I was lost as lost can be. That is an old saying from navigators of the woods, and probably at sea. The most recent time involved riding on an ATV, not exactly my cup of tea. Now there's a poem.
OK, a flashback here from my Clarksville Pond days living with Rudy and Joan Shatney. This is where I more or less grew up.
In the early 1960s, when I was a teen, there came a November day when Rudy had more guests and wannabe hunters than guides. After helping with the breakfast dishes, I was available.
And so off I went with four clients and Rudy's father, Arnold, a man with a lot of years on his feet, into the depths of Labrador - not the Canadian province, but the northern New Hampshire swamp. Well, all right, it's marked on the top of maps as a brook surrounded by firm ground, but believe me, most of it's a swamp.
In those days, in a commercial hunting and fishing camp, success was everything. How could a guy who'd committed so much time and money go back home with nothing more than dirty clothes and a beard? So Arnold and I were focused on helping the clients tag out, which meant "Going home with a deer."
Scarcely had we gained what little high ground there was to be gained in Labrador Swamp then the weather turned. Poetically, this meant soft fluffy flakes of unique beauty wafting their way, sighing softly, to the ground. More practically, it meant snowing like hell.
Arnold and I had cut a deer track, and he was supposed to be on it like the Hounds from Hell while I circled ahead for a shot. Somehow I lost track of him. He had gone through an alder swamp and gone back out over his own tracks. In a few minutes I figured it out and came onto his tracks and followed him, at a trot, until I caught up. "Where were you?" I asked. He said "Where are you?" All I could say was "Labrador."
Arnold produced a compass and so did I. They were no good, and just spun around like someone with one hand on the dance-floor. We were in a shallow depression full of bog iron.
At that time, I knew the Clarksville-Stewartstown territory like the back of my hand. Wait - the back of my hand now has assorted scars and broken fingers. But so does the land.
So when my wife, Nancee, and I embarked on a two-day ATV ride around the territory last week, I was fairly confident. Navigating up George Van Dyke's old railroad bed from Colebrook to Beecher Falls was no big deal, and I'd hunted Hall's Stream all my life, and crossing over to Indian Stream and gaining respite at Tall Timber on Back Lake in Pittsburg was a lark.
But ah, pride goeth before a fall. On the return run, we went asunder. All right, I sent us under.
There was this place off the main bridge over Deadwater. My memory and instincts said to take the road to the old Raymond Ricker place, which would have been right. But we didn't, and took a left. Blame it on overgrown vegetation, many new tracks on the land and decaying slush on the mind (mine).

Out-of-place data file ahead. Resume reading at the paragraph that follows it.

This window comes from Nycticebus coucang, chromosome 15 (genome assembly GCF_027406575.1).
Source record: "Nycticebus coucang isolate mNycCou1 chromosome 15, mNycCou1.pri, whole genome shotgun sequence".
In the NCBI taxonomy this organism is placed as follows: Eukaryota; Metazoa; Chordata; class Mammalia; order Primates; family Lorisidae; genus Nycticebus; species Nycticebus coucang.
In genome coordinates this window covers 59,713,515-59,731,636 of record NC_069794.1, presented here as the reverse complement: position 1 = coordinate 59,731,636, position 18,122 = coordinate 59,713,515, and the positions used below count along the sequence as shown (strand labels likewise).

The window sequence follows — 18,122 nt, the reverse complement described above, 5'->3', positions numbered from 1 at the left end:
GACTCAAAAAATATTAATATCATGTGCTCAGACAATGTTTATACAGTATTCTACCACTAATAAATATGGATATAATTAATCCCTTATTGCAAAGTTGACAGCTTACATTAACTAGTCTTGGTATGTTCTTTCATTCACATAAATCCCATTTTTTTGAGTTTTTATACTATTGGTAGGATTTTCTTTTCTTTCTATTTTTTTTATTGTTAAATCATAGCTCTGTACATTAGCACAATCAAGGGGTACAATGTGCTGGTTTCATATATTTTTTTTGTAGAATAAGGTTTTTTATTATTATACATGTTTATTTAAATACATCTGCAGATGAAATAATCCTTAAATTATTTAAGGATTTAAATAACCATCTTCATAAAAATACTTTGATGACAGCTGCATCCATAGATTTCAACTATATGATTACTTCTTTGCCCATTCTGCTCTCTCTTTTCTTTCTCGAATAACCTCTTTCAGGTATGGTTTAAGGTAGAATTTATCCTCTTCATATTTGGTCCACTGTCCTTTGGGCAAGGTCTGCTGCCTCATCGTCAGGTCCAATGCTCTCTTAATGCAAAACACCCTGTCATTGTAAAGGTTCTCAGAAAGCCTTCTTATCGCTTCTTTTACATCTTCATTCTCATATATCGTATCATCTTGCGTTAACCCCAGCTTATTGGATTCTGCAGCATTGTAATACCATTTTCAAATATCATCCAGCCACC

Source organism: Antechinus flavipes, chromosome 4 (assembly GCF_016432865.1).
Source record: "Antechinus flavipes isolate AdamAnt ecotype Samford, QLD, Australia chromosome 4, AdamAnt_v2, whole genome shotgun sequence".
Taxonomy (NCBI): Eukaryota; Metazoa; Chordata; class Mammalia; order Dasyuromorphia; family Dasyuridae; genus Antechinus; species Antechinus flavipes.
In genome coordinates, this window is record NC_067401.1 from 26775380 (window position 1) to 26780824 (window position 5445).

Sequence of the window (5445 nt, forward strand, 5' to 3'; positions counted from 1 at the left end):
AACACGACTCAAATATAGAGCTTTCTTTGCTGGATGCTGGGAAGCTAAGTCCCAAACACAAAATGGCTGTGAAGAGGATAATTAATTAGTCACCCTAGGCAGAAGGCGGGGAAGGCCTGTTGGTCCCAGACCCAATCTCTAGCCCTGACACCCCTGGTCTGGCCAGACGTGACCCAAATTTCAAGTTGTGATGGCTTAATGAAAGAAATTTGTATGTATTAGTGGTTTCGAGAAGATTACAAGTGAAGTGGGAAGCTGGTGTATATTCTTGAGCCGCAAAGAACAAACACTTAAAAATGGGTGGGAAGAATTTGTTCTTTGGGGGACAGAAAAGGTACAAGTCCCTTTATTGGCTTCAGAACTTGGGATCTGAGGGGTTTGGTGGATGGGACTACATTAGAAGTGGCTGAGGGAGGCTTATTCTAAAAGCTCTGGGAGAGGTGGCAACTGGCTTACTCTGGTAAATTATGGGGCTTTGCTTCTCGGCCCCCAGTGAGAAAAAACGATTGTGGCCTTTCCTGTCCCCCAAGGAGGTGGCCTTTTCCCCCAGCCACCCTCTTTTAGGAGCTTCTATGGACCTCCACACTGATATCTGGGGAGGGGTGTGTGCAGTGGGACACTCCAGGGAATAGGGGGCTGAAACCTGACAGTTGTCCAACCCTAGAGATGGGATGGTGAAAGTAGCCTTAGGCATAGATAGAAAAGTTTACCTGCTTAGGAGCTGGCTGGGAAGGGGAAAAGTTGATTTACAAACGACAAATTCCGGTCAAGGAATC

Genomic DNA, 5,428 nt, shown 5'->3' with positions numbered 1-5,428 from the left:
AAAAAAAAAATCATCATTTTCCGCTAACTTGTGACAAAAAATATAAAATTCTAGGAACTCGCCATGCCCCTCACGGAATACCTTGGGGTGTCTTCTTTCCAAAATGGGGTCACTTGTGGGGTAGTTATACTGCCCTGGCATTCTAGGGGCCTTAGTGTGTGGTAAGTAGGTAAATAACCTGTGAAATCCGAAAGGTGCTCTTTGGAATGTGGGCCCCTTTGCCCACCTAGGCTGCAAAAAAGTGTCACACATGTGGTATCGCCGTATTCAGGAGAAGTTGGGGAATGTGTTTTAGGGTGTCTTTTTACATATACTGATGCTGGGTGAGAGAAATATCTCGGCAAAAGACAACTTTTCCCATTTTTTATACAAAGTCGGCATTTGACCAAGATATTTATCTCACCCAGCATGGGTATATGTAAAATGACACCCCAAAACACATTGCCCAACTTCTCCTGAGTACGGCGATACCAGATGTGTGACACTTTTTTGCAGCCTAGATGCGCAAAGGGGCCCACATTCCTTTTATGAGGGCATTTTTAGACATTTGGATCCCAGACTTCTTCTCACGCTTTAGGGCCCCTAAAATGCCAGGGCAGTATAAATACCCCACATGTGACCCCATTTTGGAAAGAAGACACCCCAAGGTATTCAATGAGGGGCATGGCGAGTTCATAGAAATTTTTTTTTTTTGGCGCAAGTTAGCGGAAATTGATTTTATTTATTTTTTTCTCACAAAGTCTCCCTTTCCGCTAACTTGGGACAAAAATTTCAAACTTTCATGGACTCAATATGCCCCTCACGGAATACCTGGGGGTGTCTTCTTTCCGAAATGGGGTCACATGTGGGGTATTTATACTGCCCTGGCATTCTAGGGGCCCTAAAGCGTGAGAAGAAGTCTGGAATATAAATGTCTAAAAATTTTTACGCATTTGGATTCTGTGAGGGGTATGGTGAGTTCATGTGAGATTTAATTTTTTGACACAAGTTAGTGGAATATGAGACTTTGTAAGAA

(I do not want any letters whatsoever here on the legendary thing about guys not wanting to stop and ask for directions. I have people in place to block such capitalist running-dog lackey swine messages. It is such a hackneyed thing. It is the same myopic stuff you get while at a restaurant, arguing about the tip. By the by, as a former waiter and bus guy, and those trays are pretty darned heavy, let me tell you what, the tip should be 20 percent of the bill, which by all rights gets shared by captain, ship and crew.)
Wait - back to the crucial junction. There was nobody to ask. Anyone else out there in that God-forsaken barren territory that even caribou would have eschewed (all right, I'm exaggerating, it's only a few ridges over from my place, which has plenty of heat and grub) would have to be starved out of their minds, wild and crazy, and would have lunged for our provisions, a futile effort, because we had already consumed them. And if there had been somebody with informed advice, I wouldn't have listened, even if that not-possible-to-be-there-someone had pulled out a map, perish the thought. (Hey, you with the map - take a hike, nerd.) OK, so it's a guy thing.
We wound up at Weir's log yard, where various people were cutting things, sawing things, splitting things and digging things. Where in hell we were I did not know. East of Eden was somewhat reassuring.
Once I got my bearings, it was fine. Over there, recognizable, was the Ferguson Place. Over there was the Fairholding opening (Shatney-speak for Thayer Holden opening).
Somewhere, just over a ridge or two, beyond the Great Beyond, was home.
John Harrigan's address: PO Box 39, Colebrook NH 03576, or email@example.com